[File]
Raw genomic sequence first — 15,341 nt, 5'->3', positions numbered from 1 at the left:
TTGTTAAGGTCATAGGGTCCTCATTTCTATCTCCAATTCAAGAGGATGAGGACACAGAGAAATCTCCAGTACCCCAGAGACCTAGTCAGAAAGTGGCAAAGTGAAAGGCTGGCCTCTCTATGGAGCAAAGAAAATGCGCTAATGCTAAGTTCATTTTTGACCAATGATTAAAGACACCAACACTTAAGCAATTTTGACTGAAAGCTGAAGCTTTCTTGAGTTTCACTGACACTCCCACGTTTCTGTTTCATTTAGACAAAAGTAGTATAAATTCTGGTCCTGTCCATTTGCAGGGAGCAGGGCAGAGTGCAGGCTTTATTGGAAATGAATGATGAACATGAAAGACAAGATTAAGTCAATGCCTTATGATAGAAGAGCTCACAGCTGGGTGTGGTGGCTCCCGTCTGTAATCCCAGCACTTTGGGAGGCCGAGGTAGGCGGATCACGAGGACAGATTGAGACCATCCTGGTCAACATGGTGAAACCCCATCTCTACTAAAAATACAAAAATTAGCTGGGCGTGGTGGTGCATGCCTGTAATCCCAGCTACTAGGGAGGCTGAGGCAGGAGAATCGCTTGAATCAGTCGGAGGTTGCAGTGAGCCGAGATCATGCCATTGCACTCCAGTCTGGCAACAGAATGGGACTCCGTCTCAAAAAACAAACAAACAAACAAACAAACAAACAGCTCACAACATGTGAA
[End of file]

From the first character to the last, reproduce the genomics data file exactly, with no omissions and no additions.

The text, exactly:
Raw genomic sequence first — 15,341 nt, 5'->3', positions numbered from 1 at the left:
TTGTTAAGGTCATAGGGTCCTCATTTCTATCTCCAATTCAAGAGGATGAGGACACAGAGAAATCTCCAGTACCCCAGAGACCTAGTCAGAAAGTGGCAAAGTGAAAGGCTGGCCTCTCTATGGAGCAAAGAAAATGCGCTAATGCTAAGTTCATTTTTGACCAATGATTAAAGACACCAACACTTAAGCAATTTTGACTGAAAGCTGAAGCTTTCTTGAGTTTCACTGACACTCCCACGTTTCTGTTTCATTTAGACAAAAGTAGTATAAATTCTGGTCCTGTCCATTTGCAGGGAGCAGGGCAGAGTGCAGGCTTTATTGGAAATGAATGATGAACATGAAAGACAAGATTAAGTCAATGCCTTATGATAGAAGAGCTCACAGCTGGGTGTGGTGGCTCCCGTCTGTAATCCCAGCACTTTGGGAGGCCGAGGTAGGCGGATCACGAGGACAGATTGAGACCATCCTGGTCAACATGGTGAAACCCCATCTCTACTAAAAATACAAAAATTAGCTGGGCGTGGTGGTGCATGCCTGTAATCCCAGCTACTAGGGAGGCTGAGGCAGGAGAATCGCTTGAATCAGTCGGAGGTTGCAGTGAGCCGAGATCATGCCATTGCACTCCAGTCTGGCAACAGAATGGGACTCCGTCTCAAAAAACAAACAAACAAACAAACAAACAAACAGCTCACAACATGTGAA